A few months back, I caught the trailer for Taxidermia and immediately had to see the film. A triptych of tales, the thin script follows a family born into poverty. The original patriarch is an orderly at a wartime orphanage; while lusting after the two deliciously teenage girls stationed within, he explores his lust for fire and eventually impregnates the wife of the headmaster.
It gets a lot more outrageous from there. His son becomes a champion eater behind the Iron Curtain, where in this fictional reality speed eating has some Olympic potential. And after falling in love with a female eating champion, he too has a son who grows into a skinny, withdrawn taxidermist who specializes in oddities.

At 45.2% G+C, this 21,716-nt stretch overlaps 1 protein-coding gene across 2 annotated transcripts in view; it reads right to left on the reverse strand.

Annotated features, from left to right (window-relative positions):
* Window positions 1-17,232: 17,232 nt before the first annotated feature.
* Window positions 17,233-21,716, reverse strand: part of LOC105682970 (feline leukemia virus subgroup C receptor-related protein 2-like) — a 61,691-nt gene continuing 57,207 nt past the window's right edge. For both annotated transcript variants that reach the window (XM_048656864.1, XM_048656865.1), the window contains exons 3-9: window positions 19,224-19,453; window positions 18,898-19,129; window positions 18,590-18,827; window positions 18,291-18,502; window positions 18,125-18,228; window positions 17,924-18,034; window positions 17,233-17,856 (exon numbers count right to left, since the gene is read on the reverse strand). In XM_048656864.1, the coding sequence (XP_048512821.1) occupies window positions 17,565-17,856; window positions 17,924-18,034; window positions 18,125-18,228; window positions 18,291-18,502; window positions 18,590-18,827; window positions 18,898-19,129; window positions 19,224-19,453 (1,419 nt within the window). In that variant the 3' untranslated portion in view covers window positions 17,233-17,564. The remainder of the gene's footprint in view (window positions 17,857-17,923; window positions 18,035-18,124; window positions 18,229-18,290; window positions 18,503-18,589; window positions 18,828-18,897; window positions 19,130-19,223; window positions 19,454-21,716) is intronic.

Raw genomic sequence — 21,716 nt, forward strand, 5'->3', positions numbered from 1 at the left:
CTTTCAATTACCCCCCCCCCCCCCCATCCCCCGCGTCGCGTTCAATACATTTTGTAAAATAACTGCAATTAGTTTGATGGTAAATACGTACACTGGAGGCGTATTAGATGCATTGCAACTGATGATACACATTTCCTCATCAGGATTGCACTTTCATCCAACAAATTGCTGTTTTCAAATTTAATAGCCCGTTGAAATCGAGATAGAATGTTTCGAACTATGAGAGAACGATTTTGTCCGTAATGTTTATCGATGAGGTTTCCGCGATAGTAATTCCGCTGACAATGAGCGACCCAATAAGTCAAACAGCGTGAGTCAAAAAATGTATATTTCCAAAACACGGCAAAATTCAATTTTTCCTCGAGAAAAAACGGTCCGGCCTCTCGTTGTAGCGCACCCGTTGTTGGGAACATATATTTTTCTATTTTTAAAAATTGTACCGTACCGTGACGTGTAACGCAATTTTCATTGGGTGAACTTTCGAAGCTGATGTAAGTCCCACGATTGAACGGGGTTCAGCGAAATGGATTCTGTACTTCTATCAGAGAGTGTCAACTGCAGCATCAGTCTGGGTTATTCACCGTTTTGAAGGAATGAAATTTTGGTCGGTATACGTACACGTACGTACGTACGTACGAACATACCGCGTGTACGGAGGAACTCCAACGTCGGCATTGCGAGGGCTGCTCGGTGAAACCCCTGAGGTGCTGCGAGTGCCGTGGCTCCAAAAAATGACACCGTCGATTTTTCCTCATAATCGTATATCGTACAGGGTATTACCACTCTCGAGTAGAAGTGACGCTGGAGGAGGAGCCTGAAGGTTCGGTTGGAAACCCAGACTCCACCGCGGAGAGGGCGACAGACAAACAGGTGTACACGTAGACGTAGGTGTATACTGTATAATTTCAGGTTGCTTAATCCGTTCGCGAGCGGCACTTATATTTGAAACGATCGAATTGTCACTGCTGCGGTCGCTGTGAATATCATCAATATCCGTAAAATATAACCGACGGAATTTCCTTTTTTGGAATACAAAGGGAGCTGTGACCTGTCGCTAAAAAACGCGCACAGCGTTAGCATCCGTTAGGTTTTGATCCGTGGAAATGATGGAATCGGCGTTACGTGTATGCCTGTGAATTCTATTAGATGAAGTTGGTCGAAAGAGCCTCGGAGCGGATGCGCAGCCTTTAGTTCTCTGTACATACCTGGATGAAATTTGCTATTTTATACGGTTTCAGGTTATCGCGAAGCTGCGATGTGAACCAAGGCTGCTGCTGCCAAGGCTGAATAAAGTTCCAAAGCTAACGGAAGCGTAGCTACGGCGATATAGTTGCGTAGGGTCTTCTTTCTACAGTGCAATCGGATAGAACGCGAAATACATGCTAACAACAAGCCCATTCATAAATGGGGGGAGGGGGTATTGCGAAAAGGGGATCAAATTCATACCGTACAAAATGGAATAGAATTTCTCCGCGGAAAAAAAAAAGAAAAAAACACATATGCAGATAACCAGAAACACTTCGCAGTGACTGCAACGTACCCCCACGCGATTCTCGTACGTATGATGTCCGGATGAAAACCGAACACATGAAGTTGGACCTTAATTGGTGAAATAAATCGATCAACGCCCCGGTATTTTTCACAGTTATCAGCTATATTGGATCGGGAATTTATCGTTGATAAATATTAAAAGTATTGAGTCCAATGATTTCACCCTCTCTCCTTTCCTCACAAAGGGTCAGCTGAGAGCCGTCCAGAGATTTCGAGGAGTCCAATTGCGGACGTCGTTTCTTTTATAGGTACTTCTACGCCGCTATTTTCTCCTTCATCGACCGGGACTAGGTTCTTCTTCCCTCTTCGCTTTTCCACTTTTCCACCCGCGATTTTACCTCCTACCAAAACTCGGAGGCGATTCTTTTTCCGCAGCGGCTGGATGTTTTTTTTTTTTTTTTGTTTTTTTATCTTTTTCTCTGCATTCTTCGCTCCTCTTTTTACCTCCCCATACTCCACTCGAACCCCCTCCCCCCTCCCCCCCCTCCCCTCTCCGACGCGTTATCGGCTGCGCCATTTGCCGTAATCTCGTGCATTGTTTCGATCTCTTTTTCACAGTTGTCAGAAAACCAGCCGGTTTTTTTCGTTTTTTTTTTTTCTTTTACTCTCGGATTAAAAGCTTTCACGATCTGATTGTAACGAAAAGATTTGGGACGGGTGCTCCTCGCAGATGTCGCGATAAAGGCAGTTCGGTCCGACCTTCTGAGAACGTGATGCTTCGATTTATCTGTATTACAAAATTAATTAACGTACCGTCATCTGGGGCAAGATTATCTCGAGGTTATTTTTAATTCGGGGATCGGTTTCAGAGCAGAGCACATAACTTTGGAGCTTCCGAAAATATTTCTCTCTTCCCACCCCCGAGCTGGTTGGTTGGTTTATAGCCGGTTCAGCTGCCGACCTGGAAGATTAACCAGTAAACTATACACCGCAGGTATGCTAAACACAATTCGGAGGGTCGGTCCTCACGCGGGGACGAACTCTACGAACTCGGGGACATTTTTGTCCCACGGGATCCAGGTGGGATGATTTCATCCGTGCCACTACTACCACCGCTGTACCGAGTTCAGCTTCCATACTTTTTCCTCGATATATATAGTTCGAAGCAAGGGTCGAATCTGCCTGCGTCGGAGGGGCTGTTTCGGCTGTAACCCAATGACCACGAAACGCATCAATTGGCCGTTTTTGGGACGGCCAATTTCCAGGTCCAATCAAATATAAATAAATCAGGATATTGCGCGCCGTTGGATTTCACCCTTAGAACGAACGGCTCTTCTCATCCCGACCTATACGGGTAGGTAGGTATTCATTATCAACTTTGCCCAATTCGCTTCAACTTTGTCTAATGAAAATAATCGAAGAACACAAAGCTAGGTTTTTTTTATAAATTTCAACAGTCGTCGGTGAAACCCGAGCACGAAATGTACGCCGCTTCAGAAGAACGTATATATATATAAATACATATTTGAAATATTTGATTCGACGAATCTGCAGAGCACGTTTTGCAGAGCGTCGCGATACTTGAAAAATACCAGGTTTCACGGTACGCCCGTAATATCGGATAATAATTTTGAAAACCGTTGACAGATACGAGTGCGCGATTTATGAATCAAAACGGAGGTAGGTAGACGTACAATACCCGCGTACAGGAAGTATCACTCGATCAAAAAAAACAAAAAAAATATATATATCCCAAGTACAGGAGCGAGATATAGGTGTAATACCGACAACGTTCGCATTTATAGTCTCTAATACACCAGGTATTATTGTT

Taxidermia isn’t afraid of fluids, flesh or the sexuality, or the heaving, sexually aroused obese. What seems to strike fear into the heart of creator György Pálfi is character and story. There’s not much to hold your interest beyond the ceaseless progression of images. Admittedly, it’s a fantastic slideshow, and the sort of thing you’re not going to see repeated anywhere else, even in a visually oriented film like Tarsem’s The Fall.
That means that, in practice, this isn’t quite the successor to Jeunet and Caro I might have hoped for. Ruminations on family and the dignity of a calling aren’t so much hidden among the images as smothered by them. It’s easy to walk away from the film thinking you haven’t seen anything at all other than a carnival sideshow.